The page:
Proposed Property Tax Changes Probably Won’t Affect Local Home Prices

Last week, House Republicans released their proposed Tax Cuts and Jobs Act. The bill is intended to cut taxes for the middle-class, simplify the tax code and create jobs. Release of the Senate version is expected this week.

Of particular interest to Beach City residents is the impact on local home prices, resulting from potential changes to certain deductions. Like the current tax code, the answer to this is complex and depends on a number of factors.

Two proposed modifications that would affect homeowners are the caps on both the mortgage interest and property tax deductions. What is presented here is in no way comprehensive, but rather summarizes how some homeowners might be affected.

Currently, homeowners can deduct interest payments on their first $1 million of home loans. The proposed tax plan drops this cap to $500,000 on new home purchases. (Existing homeowners would not be affected.) This change translates to about $20,000 in interest that will not be deductible. Additionally, the plan calls for a $10,000 limit on the amount of property tax that can be deducted, which would impact homes valued at over $800,000.

The impact on homeowners will depend on the amount of their loans and the purchase price of their homes. The average home sales price in Redondo Beach over the past five years was $1.2 million and so it is possible that the majority of the more than 4,100 homes that changed hands involved loans of $500,000 or more. Given that 56 percent of housing units in Redondo are owner-occupied, this represents an approximate turnover of 25 percent in five years.

If we use a sale price of $1.2 million to illustrate the impact of the new deduction caps, a buyer would lose about $20,000 of interest deductibility, depending on the down payment amount. The buyer would also lose about $4,400 in property tax benefit. This translates to a net income loss of approximately $600 monthly, depending on individual or household tax brackets. As a result, a buyer might lose  $20,000 in home purchasing power under this scenario, an amount that probably isn’t sufficient to impact future home sale prices.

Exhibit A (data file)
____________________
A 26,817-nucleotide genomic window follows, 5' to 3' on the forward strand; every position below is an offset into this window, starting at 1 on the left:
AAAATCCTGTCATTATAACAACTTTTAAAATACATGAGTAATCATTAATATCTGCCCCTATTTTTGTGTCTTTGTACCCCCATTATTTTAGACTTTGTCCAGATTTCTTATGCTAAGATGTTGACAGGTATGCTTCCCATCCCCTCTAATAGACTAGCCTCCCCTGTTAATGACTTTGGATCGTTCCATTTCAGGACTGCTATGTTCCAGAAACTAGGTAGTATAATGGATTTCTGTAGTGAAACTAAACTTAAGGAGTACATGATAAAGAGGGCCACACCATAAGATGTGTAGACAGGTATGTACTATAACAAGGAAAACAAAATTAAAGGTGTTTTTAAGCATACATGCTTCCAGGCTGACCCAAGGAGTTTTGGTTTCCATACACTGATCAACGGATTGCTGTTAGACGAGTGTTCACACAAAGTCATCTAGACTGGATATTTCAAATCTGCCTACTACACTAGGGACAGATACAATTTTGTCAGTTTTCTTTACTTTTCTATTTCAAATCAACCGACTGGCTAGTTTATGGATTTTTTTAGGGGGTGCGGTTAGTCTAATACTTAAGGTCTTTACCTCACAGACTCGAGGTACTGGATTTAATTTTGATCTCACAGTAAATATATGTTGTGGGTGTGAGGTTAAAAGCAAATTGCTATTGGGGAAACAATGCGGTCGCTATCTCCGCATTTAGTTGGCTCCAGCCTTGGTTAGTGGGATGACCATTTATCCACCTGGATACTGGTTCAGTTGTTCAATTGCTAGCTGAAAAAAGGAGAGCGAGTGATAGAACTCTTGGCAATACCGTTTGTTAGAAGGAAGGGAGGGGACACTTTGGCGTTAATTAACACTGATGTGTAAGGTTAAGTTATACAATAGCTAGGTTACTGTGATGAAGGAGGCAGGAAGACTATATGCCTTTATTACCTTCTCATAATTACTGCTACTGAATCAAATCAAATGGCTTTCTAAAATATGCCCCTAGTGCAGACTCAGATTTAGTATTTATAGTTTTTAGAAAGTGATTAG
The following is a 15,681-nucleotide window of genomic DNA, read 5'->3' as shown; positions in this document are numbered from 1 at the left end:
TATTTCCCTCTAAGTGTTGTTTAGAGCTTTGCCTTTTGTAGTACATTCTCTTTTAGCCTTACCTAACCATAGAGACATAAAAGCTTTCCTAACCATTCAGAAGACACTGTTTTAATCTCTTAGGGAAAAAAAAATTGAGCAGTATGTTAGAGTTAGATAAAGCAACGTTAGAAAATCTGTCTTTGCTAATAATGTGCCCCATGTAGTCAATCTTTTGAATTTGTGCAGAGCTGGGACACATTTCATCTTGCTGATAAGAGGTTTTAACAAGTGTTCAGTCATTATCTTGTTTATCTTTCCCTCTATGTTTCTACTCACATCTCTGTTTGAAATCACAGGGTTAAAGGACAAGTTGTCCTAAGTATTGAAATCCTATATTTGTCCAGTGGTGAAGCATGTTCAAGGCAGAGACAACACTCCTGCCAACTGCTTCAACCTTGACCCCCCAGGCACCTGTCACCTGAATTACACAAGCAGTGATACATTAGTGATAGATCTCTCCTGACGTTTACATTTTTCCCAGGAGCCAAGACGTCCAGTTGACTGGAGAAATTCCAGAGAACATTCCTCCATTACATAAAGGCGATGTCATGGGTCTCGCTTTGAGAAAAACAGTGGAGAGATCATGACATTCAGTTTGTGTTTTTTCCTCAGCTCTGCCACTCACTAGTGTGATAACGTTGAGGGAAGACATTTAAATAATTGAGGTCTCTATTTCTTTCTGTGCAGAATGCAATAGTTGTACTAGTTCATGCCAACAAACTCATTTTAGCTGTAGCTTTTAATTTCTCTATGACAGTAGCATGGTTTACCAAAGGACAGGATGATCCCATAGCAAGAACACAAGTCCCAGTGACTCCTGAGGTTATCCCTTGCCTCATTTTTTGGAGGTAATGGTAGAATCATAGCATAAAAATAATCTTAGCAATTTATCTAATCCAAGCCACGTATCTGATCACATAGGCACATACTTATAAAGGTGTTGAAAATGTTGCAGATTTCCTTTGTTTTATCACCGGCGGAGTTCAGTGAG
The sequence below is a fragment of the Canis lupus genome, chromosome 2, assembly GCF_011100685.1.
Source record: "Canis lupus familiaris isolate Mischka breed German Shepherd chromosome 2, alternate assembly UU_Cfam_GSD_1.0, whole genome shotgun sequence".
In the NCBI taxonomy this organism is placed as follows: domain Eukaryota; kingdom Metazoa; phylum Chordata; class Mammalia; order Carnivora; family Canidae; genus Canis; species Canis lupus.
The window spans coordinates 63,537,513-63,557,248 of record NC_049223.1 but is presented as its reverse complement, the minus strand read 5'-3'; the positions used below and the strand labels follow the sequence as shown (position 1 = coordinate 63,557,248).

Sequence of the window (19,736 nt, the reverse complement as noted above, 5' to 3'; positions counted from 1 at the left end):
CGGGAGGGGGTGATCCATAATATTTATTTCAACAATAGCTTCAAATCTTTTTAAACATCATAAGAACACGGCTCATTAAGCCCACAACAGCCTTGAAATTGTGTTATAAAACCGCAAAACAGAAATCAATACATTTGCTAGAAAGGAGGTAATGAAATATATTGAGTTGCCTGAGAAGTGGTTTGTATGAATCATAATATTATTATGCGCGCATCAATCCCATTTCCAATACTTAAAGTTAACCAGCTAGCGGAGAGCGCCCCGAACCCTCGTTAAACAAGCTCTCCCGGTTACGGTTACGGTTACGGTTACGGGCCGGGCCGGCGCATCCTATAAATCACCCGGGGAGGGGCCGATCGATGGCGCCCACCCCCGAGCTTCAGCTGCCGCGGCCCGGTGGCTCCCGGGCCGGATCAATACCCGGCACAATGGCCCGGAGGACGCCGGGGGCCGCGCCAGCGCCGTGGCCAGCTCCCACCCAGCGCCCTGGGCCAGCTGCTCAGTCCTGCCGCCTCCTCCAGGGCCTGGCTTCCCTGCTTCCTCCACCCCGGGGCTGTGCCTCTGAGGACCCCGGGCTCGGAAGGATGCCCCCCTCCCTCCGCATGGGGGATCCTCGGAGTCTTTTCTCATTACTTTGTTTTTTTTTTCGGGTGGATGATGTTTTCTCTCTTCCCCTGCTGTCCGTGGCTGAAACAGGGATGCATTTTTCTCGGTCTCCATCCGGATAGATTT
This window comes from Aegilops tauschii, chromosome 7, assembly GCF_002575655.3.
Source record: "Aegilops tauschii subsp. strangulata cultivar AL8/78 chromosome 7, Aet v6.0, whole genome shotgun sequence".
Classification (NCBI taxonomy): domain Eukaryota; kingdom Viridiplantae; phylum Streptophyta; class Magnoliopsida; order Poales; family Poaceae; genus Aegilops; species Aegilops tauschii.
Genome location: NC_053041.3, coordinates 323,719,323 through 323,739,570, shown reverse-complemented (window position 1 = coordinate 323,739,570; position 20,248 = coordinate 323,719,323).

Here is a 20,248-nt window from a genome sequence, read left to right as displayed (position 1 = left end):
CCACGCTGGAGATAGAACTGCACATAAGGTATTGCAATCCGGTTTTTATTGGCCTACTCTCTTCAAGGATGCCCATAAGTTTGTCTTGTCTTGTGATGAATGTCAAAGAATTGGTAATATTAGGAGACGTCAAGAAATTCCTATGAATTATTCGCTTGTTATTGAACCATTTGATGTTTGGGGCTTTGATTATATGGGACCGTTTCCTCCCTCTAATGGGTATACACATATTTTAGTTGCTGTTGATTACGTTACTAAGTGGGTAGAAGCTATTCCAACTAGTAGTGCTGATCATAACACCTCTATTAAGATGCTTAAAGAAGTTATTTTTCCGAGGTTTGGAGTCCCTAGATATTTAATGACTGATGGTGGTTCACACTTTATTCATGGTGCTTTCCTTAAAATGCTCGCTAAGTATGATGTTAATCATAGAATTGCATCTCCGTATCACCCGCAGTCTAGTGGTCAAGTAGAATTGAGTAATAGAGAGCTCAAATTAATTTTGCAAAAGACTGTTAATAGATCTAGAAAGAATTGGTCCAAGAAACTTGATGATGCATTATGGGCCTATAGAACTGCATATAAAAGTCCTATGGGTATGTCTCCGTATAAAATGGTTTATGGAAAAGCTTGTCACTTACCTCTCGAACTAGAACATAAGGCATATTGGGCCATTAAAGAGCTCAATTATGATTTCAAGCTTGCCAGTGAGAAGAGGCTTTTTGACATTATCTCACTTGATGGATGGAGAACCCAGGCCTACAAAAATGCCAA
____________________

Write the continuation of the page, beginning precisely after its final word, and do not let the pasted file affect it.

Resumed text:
Manhattan Beach sales would feel the impact more. In the past five years, close to 2,000 homes were sold at an average price of $2.4 million. The effective drop in income for a buyer of a $2.4 million home because of the tax changes would be about $950 monthly. This might impact home buyers’ purchasing power by $50,000.

Of course, there are other considerations in the proposed tax bill such as the change in tax rates that could offset some of this net tax increase. John Chuka, the owner of NW Real Estate Brokers in Manhattan Beach, with a total of 80 agents, said that “any cap on mortgage loan deductibility is a negative.” However, he added, “Many of our beach cities clients rely secondarily on the current deduction.”  When coupled with the incredible appreciation rates that we have been experiencing here, Chuka added, “I think most coastal area buyers will consider this loss of deductibility a less than important issue in the grand scheme of buying while others will consider the deduction gap a greater negative when buying in other areas with loans exceeding $500,000.”

 

As seen in the Easy Reader